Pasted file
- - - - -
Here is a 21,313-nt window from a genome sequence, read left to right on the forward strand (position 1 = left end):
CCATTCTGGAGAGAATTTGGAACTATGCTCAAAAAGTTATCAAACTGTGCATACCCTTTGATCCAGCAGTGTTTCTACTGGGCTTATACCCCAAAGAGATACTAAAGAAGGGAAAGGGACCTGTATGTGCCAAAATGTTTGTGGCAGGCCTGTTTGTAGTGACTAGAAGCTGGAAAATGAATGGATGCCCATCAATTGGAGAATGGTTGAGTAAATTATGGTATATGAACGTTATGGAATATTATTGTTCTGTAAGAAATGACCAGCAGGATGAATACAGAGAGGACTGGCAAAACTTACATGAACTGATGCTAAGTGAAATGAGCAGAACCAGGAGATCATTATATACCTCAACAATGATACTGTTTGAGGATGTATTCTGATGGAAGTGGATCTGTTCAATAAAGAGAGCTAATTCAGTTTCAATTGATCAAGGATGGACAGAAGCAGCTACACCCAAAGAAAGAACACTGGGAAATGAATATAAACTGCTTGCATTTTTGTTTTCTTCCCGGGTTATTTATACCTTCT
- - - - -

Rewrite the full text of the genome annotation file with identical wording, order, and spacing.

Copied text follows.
Here is a 21,313-nt window from a genome sequence, read left to right on the forward strand (position 1 = left end):
CCATTCTGGAGAGAATTTGGAACTATGCTCAAAAAGTTATCAAACTGTGCATACCCTTTGATCCAGCAGTGTTTCTACTGGGCTTATACCCCAAAGAGATACTAAAGAAGGGAAAGGGACCTGTATGTGCCAAAATGTTTGTGGCAGGCCTGTTTGTAGTGACTAGAAGCTGGAAAATGAATGGATGCCCATCAATTGGAGAATGGTTGAGTAAATTATGGTATATGAACGTTATGGAATATTATTGTTCTGTAAGAAATGACCAGCAGGATGAATACAGAGAGGACTGGCAAAACTTACATGAACTGATGCTAAGTGAAATGAGCAGAACCAGGAGATCATTATATACCTCAACAATGATACTGTTTGAGGATGTATTCTGATGGAAGTGGATCTGTTCAATAAAGAGAGCTAATTCAGTTTCAATTGATCAAGGATGGACAGAAGCAGCTACACCCAAAGAAAGAACACTGGGAAATGAATATAAACTGCTTGCATTTTTGTTTTCTTCCCGGGTTATTTATACCTTCT